The Advanced Wound Devices business is comprised of the company’s Negative Pressure Wound Therapy (NPWT) and surgical debridement product lines. It exhibited the only reported gain in this franchise, rising 3 percent from 2015 with $172 million in revenue. The Pico system, the company’s pioneering single-use, canister-free NPWT solution, led the charge in this division’s strong performance. In 2016, Pico was used for the millionth time to treat a patient. Designed for both open wounds and closed incisions and leveraging Smith & Nephew’s dressing technology, it’s as easy to apply as a wound dressing and provides a discreet, unobtrusive means to carry on NPWT in daily life.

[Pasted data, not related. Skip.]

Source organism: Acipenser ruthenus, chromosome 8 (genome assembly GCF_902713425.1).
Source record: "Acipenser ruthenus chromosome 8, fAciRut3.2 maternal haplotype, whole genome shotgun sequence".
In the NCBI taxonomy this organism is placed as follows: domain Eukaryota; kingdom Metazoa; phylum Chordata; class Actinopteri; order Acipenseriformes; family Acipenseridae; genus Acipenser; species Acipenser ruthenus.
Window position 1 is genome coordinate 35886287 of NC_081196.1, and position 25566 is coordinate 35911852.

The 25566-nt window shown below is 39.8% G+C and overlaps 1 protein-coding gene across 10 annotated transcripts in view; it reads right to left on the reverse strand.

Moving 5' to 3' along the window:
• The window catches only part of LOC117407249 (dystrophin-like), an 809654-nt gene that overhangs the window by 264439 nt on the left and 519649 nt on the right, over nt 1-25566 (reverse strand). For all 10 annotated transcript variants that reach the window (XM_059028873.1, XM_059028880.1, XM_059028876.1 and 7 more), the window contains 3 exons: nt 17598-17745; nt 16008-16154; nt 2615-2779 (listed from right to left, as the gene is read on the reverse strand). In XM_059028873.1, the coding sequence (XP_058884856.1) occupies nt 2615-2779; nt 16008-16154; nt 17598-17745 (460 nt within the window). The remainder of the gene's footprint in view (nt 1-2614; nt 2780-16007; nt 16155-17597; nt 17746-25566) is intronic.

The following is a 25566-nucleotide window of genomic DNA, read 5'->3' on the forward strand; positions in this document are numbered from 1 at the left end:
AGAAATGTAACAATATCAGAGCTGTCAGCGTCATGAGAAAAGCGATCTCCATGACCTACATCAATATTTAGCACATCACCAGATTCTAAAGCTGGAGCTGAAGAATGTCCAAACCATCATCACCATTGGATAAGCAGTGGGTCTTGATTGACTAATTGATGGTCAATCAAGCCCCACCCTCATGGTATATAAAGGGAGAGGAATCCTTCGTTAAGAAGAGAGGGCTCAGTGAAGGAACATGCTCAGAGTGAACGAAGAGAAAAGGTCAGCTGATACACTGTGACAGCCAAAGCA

The Reconstruction franchise, which contains the company’s knee and hip implants, grew 3 percent to $1.5 billion in sales. Knee implants were the single largest revenue producer for the company, capturing 20 percent of total sales and rising 6 percent to $932 million from the previous year. The 2016 launch of the Anthem Total Knee System was one aspect driving growth here. Anthem’s launch caters to the growing trend of personalized orthopedic devices, designed from both intraoperative measurements and patient CT analysis to create a knee offering fit for a wide variety of patients. The limited market release of the Journey II XR bi-cruciate retaining knee implant and gains from the company’s 2015 purchase of the Zimmer Unicompartmental High Flex Knee for the U.S. market also fueled growth in this sector. The Blue Belt Technologies acquisition also began to add to the gain, as in July 2016 the Navio system was used for its first-ever robotics-assisted total knee replacement. Because less than 10 percent of knee replacements are partial (according to the company), moving Navio into total knee procedures stands to greatly increase the system’s utilization and grow this sector.